Japanese hot pot joints are all the rage, and here's one worth visiting for more than just fashion points, as it's also affordable, delicious and authentic
It's fresh, it's delicious and it's budget-friendly. These simply are the main reasons why I think dining at Hamaya is worth reporting at a time when urban diners have become more perceptive about what they're about to eat and spend. Well, even when such meals are perhaps prompted by a popular trend.
Hamaya is a two-month-old eatery tucked in a corner unit of a low-profile, three-storey building at the curve of Thong Lo strip. And while Japanese shabu shabu-cum-sukiyaki joints are mushrooming around town, Hamaya, which is owned by veteran Japanese restaurateurs, seemed like yet another business going with the flow.
With a glass facade that allows a view of the brisk soi, the 80-seat restaurant was very bright and clean with nice space between tables. Cuisine-wise, it offered the widely popular Japanese hot pot together with a decent variety of a la carte appetisers and sashimi at very affordable prices.
From the a la carte menu, we kicked off with spinach salad (99 baht), presenting nicely cut, fresh spinach sprinkled with crispy bacon bits and minced dry shrimp, and were impressed. The salad comes with four bowls of house-concocted dressings: the ordinary mayonnaise cream sauce (ideal for those who'd like the salty and creamy taste), mixed fruit sauce (very delectable with sweet fruity zest), sesame-oba sauce (sour and tangy with a touch of Japanese herbs) and sesame-ginger sauce (to add a more spicy flavour to your bite).
Also worth ordering is ika butter, or grilled squid with butter (89 baht). Arriving was teppanyaki-cooked calamari rings with lemon slices. The seafood offered a pleasingly gummy texture and squidy flavour that was enhanced with the aromatic butter sauce.
Though it seemed more like a kid's favourite than an inspiring treat for grown-ups, the cream korokke (160 baht) was another appetiser that delighted everyone's palate. The Japanese-style potato croquettes were plump and crispy with a creamy and hearty filling made with mashed potato, shrimp, pork and white sauce. Mixed deep-fried set (399 baht) is another crunchy delicacy you might want to order. The platter comprises battered and deep-fried pork, prawn and salmon served on skewers.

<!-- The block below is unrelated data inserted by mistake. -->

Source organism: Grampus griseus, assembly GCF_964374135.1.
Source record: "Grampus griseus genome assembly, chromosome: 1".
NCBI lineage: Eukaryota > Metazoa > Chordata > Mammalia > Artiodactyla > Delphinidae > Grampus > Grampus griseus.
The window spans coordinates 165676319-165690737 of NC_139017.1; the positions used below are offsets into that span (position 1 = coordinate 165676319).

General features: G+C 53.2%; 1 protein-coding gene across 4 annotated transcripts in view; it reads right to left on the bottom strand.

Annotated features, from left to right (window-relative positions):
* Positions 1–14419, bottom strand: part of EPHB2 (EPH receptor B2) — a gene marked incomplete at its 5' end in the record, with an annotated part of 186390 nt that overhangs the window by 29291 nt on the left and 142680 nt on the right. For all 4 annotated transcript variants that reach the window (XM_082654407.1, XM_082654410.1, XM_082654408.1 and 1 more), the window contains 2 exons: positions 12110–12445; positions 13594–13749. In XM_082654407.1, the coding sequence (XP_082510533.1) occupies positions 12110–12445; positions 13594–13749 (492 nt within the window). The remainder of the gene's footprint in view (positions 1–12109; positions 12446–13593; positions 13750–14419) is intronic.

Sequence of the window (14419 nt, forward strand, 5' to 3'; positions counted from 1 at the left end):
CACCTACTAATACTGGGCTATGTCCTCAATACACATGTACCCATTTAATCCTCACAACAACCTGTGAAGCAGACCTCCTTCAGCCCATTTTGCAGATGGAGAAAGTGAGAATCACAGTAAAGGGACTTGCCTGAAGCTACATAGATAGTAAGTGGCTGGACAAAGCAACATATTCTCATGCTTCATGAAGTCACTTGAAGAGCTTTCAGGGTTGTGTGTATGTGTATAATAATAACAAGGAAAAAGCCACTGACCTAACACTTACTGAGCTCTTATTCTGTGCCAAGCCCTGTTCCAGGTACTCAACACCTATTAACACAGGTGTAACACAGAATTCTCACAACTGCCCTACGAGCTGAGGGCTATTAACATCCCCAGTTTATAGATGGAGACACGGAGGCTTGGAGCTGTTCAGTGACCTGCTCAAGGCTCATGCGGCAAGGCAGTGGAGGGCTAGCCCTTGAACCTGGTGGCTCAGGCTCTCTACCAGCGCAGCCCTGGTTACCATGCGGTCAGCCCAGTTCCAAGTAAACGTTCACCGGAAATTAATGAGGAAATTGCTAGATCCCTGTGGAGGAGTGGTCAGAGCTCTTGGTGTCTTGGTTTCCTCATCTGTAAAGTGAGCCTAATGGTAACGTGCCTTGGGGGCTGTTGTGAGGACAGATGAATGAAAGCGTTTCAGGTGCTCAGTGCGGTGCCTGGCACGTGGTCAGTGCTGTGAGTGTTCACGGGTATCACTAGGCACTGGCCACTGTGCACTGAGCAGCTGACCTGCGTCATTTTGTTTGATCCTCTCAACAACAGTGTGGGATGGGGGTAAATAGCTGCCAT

For main course, we went for the restaurant's speciality sukiyaki and shabu shabu, which are offered in a buffet style. Priced 399 baht per person, the DIY hot pot is to be enjoyed within a 90-minute timeframe, in which beef, pork, chicken, prawn, fish, squid, tofu, vegetables, noodles, rice (garlic fried-rice or Japanese steamed rice) and green tea are served at no limit. Special, top-grade beef and freshly cut salmon, however, can also be ordered at an extra charge from the a la carte menu.
Those who choose to go for the sukiyaki will be presented with a cast-iron pan filled with intensely flavoured soup over a portable gas stove.
The sukiyaki broth (choose from miso, curry and the most recommended sho-yu broths), more of a steaming dipping sauce than a sip-able soup, promises to give just enough touch of the aromatic fragrance and delectable taste to the meat.
To eat, you cook the vegetables (cabbage, spinach, leek, carrots and shiitake and enoki mushrooms) and noodle (udon, shirataki or glass noodle) and immerse them in the broth. When the soup boils, you flash-toss the meat in the soup until it's fairly cooked before dipping it in raw egg and eat while it's hot.
Our meat of choice, beef, came in nice slices and proved satisfying. Yet, it could hardly be compared with the special Sendai beef (499 baht), which was reddish-pink in colour and with intricate lines of permeating fat, was very tender and full of heavenly beefy savour.
Hamaya's shabu shabu was equally impressive. In fact, I can never tell which hot pot style I like most _ suki or shabu.
Of the shabu shabu, the soup was mild and clear. This style of hot pot is best with pork _ bacon, to be exact.
To add a naturally sweet taste and some crunchy texture to the soup, you simmer the leek, which comes in fine slices, in the pot and let it boil for five minutes. Then you flash-dip the bacon in the soup, snatch some soft leek and dip the pork and the leek into the sauce before eating.
There are two kinds of sauce. The white sesame seed was nutty and sweet, while ponsu soy sauce, my favourite, was sour and aromatic and complemented the bacon marvellously.
When it came to desserts, I had no choice but to go for the famous-brand gelato which was the only sweet available.
To our surprise, the Italian ice cream was presented in a form of Japanese sweet dumpling, mochi, and was extremely delightful.
More info: http://www.bangkokpost.com/leisure/cuisine/205989